If your contracture is so severe that it interferes with your quality of life, you might need surgery. Dupuytren contracture surgery is an outpatient procedure, which means you can go home the same day.
Your surgeon will perform what’s called a fasciectomy. They’ll numb your hand with a local anesthetic and then remove some or all of your affected fascia. How much they need to remove depends on how much your fascia has thickened, and how severe the contracture is. You might need physical or occupational therapy after your surgery to help your joints return to their usual strength.
There’s no cure for Dupuytren contracture. However, almost all cases are manageable with treatment.
Because there isn’t a cure, around 1 in 5 people develop Dupuytren contracture again, even after surgery to remove their affected fascia. If this happens, you’ll need more treatment in the future.
Follow the instructions your provider gives you to manage your Dupuytren contracture symptoms. If you have stretches to perform or need to wear a splint or brace, make sure to do so as often as your provider instructs.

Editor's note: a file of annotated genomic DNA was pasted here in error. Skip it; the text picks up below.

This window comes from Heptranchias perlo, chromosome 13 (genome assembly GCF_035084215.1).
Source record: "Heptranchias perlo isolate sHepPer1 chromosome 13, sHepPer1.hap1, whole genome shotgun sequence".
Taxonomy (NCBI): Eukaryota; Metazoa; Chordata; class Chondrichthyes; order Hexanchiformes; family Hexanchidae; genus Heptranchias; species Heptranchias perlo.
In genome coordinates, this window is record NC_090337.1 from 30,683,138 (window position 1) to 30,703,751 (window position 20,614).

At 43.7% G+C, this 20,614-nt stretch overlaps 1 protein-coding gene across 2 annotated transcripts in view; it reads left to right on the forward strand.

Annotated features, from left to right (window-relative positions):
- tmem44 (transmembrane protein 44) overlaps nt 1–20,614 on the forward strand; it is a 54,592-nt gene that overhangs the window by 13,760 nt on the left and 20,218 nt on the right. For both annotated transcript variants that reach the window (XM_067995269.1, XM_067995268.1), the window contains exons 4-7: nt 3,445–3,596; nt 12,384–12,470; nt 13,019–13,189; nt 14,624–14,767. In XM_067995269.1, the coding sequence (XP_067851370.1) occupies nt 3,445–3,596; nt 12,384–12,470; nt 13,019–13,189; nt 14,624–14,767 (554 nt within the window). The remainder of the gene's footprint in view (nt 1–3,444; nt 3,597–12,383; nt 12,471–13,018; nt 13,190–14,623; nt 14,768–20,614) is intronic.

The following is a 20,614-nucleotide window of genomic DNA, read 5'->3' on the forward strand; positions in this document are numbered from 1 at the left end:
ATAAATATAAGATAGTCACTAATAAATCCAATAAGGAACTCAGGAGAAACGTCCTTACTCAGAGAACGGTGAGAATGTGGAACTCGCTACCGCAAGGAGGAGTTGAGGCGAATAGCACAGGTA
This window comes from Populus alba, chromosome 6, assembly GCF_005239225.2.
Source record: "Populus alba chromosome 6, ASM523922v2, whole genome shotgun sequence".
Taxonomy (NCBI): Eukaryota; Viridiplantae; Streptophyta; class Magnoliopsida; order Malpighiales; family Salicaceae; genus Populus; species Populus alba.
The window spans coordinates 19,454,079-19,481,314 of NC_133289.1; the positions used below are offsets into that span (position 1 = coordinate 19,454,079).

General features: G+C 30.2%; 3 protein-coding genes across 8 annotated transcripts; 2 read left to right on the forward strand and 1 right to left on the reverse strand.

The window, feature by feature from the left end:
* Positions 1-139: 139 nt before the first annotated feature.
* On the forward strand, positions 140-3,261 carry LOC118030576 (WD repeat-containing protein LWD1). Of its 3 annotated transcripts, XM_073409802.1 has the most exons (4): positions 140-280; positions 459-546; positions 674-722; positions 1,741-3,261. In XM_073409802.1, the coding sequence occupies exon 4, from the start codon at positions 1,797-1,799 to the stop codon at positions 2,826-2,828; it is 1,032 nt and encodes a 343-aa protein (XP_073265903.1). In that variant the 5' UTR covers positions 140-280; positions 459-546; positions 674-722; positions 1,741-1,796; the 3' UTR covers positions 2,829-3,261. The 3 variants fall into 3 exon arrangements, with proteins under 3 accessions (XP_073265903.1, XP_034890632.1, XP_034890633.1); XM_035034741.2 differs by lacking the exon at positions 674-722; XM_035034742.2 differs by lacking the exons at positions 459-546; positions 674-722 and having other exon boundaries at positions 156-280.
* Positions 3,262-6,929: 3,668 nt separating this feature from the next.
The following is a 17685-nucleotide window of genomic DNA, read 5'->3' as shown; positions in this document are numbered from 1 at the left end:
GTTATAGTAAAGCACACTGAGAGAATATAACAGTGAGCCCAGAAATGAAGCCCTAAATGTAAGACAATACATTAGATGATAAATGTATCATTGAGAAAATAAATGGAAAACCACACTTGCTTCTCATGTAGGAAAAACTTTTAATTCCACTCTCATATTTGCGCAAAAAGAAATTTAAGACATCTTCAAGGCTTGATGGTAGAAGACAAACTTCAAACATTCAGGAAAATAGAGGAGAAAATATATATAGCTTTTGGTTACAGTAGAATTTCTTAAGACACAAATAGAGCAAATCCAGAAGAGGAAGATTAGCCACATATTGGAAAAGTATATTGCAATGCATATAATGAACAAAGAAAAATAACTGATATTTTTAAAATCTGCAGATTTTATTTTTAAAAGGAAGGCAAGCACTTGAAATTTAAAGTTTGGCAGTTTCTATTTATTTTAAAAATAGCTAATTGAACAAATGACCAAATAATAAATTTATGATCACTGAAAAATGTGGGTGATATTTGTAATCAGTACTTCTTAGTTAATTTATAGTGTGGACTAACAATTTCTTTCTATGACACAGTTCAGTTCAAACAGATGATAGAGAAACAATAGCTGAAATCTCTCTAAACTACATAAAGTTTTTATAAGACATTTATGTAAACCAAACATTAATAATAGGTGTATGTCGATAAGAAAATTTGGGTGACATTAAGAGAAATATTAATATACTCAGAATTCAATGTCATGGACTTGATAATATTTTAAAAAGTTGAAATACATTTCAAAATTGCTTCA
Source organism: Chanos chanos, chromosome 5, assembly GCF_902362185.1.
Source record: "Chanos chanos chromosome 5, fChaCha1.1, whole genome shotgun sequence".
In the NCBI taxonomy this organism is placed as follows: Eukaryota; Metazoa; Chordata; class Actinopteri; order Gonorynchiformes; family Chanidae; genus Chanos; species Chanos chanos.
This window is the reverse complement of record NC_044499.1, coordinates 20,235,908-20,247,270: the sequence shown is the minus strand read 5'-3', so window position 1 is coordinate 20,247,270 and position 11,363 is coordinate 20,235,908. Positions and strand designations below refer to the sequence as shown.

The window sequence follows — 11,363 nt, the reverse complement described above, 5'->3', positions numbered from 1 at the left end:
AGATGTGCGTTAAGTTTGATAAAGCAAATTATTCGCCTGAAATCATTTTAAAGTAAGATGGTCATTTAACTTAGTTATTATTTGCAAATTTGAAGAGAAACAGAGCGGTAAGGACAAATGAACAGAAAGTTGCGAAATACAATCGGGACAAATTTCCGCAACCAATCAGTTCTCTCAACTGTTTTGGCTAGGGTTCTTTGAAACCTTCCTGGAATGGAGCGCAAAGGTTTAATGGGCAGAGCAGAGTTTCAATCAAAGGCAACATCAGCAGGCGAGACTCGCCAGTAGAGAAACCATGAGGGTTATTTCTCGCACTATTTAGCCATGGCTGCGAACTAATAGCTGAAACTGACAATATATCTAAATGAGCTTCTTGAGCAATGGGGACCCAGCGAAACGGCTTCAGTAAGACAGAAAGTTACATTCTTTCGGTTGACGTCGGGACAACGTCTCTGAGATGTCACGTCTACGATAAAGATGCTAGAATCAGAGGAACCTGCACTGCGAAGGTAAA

How long it takes to feel better depends on how your Dupuytren contracture was treated:
Talk to your provider before resuming any of your regular activities while you’re recovering.
Complications of Dupuytren contracture treatment can include:
There’s nothing you can do to prevent Dupuytren contracture. In the same way that there’s no cure, it develops without warning. Talk to your provider if someone in your family has been diagnosed with Dupuytren contracture.
Because it develops over months or years, it’s easier to think about Dupuytren contracture like a progression of symptoms you do or don’t have yet, rather than a disease that has a timeframe.
After treatment, you might re-develop Dupuytren contracture in the future. But, even if you do, your provider can treat it in the same ways they did the first time.
You shouldn’t have to miss work or school if you’re receiving conservative treatment for Dupuytren contracture.
If you need a needle aponeurotomy or surgery, you might need to take some time away from your job or schoolwork if you can’t do them with your hand in a brace or splint. Talk to your provider about when you can resume your normal activities after treatment.
The outlook for Dupuytren contracture is positive. Dupuytren contracture is extremely treatable and slow to develop. Even though there’s no cure, there are many types of treatments available to relieve your symptoms. It’s also always benign, so Dupuytren contracture is never a symptom or cause of cancer.